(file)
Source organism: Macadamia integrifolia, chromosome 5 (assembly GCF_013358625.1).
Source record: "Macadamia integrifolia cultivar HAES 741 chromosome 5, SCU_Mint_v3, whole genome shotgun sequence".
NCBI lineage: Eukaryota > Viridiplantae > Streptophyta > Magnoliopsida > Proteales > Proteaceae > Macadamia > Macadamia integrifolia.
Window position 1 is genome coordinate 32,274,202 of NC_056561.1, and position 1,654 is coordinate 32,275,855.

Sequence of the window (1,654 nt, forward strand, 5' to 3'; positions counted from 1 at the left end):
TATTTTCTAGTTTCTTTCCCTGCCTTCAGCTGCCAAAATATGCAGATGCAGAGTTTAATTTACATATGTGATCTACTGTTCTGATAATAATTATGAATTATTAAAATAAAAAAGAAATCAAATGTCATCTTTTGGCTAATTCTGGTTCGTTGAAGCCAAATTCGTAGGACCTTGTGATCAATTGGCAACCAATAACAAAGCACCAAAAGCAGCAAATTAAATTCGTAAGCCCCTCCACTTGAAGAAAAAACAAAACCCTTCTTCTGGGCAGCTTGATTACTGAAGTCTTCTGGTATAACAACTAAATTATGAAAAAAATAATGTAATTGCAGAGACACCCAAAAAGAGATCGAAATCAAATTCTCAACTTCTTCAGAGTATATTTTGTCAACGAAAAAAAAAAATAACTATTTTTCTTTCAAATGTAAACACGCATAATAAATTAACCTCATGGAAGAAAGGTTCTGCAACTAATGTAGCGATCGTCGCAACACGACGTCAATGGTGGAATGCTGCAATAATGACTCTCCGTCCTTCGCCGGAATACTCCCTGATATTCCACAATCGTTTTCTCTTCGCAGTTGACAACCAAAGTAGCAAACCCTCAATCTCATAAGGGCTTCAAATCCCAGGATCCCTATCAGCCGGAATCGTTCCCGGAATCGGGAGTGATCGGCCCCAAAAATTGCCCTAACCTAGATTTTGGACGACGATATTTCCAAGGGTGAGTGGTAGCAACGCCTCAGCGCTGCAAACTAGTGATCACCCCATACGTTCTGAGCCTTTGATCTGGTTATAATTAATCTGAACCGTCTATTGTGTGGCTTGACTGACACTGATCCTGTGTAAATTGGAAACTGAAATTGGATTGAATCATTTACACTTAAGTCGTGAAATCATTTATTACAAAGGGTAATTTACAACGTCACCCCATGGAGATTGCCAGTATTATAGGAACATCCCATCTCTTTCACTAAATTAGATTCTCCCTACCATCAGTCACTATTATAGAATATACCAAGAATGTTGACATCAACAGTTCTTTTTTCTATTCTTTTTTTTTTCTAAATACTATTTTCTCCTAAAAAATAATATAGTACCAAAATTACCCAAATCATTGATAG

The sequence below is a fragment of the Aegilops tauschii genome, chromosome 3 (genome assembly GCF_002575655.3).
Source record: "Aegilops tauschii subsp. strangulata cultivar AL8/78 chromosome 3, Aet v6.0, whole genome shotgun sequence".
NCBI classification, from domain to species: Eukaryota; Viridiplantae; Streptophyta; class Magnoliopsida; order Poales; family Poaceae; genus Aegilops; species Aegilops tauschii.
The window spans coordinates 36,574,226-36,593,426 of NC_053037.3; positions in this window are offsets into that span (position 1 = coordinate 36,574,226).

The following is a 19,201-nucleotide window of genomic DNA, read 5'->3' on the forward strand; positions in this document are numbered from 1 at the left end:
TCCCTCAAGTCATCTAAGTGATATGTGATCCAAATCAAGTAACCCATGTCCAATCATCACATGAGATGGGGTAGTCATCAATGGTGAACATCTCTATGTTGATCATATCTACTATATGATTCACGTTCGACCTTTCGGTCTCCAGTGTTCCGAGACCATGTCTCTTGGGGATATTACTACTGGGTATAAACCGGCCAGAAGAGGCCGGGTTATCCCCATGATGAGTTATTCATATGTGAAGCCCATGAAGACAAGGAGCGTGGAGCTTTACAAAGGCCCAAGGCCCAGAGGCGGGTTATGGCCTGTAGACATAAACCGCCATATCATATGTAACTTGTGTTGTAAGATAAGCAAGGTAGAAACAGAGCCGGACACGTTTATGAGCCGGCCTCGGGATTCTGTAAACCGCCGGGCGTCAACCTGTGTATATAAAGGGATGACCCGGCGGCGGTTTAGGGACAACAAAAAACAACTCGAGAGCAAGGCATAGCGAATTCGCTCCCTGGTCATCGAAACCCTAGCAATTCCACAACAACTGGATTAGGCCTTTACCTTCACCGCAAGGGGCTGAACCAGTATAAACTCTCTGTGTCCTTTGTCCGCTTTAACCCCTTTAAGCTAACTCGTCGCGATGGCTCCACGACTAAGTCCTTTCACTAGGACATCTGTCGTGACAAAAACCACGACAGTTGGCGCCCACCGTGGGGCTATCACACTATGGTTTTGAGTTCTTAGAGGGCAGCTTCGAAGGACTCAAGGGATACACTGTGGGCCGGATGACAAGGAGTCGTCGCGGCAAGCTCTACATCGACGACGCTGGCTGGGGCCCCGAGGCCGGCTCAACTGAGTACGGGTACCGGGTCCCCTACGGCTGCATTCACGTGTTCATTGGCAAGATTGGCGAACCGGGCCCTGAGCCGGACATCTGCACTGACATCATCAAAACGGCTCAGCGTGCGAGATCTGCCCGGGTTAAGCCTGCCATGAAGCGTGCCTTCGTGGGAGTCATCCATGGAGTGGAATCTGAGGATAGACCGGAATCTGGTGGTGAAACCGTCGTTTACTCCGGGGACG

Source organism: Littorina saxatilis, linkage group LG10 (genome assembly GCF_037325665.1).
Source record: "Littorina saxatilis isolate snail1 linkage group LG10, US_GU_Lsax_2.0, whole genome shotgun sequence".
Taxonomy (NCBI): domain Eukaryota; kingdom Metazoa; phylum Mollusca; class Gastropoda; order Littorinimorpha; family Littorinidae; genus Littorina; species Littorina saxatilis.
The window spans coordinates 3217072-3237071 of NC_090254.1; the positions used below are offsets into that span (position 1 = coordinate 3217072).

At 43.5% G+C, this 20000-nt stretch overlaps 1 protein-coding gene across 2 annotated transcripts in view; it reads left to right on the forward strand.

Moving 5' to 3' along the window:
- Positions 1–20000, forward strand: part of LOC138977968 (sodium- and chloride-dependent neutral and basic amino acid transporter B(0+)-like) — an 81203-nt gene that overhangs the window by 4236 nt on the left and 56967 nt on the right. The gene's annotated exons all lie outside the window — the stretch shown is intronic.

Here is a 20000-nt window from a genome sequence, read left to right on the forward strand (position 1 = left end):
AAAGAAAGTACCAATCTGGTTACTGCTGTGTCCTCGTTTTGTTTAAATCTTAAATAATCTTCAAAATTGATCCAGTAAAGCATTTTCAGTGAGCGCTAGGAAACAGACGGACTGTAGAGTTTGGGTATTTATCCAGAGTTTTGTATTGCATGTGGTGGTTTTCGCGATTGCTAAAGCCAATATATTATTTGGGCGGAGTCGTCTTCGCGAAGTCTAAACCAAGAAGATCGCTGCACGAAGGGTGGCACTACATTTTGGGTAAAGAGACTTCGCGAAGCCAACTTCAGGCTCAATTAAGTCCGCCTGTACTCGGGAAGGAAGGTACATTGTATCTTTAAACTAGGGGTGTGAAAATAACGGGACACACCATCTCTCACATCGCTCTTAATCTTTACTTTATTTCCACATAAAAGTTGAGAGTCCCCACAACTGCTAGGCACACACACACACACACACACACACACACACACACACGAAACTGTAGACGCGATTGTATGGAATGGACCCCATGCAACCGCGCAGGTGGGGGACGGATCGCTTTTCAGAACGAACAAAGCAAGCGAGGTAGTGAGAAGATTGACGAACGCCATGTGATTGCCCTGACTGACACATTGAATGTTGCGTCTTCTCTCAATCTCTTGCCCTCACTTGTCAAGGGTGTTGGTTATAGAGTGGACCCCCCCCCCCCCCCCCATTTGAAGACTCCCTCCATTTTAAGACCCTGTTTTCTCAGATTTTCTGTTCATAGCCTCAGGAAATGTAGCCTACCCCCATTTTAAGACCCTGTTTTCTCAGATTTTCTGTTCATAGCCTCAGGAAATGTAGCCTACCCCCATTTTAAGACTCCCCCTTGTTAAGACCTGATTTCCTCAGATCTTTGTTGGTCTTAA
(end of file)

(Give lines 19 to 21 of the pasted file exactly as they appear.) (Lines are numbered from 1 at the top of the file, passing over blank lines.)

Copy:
- Positions 1–20000, forward strand: part of LOC138977968 (sodium- and chloride-dependent neutral and basic amino acid transporter B(0+)-like) — an 81203-nt gene that overhangs the window by 4236 nt on the left and 56967 nt on the right. The gene's annotated exons all lie outside the window — the stretch shown is intronic.

Here is a 20000-nt window from a genome sequence, read left to right on the forward strand (position 1 = left end):
AAAGAAAGTACCAATCTGGTTACTGCTGTGTCCTCGTTTTGTTTAAATCTTAAATAATCTTCAAAATTGATCCAGTAAAGCATTTTCAGTGAGCGCTAGGAAACAGACGGACTGTAGAGTTTGGGTATTTATCCAGAGTTTTGTATTGCATGTGGTGGTTTTCGCGATTGCTAAAGCCAATATATTATTTGGGCGGAGTCGTCTTCGCGAAGTCTAAACCAAGAAGATCGCTGCACGAAGGGTGGCACTACATTTTGGGTAAAGAGACTTCGCGAAGCCAACTTCAGGCTCAATTAAGTCCGCCTGTACTCGGGAAGGAAGGTACATTGTATCTTTAAACTAGGGGTGTGAAAATAACGGGACACACCATCTCTCACATCGCTCTTAATCTTTACTTTATTTCCACATAAAAGTTGAGAGTCCCCACAACTGCTAGGCACACACACACACACACACACACACACACACACACACGAAACTGTAGACGCGATTGTATGGAATGGACCCCATGCAACCGCGCAGGTGGGGGACGGATCGCTTTTCAGAACGAACAAAGCAAGCGAGGTAGTGAGAAGATTGACGAACGCCATGTGATTGCCCTGACTGACACATTGAATGTTGCGTCTTCTCTCAATCTCTTGCCCTCACTTGTCAAGGGTGTTGGTTATAGAGTGGACCCCCCCCCCCCCCCCCATTTGAAGACTCCCTCCATTTTAAGACCCTGTTTTCTCAGATTTTCTGTTCATAGCCTCAGGAAATGTAGCCTACCCCCATTTTAAGACCCTGTTTTCTCAGATTTTCTGTTCATAGCCTCAGGAAATGTAGCCTACCCCCATTTTAAGACTCCCCCTTGTTAAGACCTGATTTCCTCAGATCTTTGTTGGTCTTAA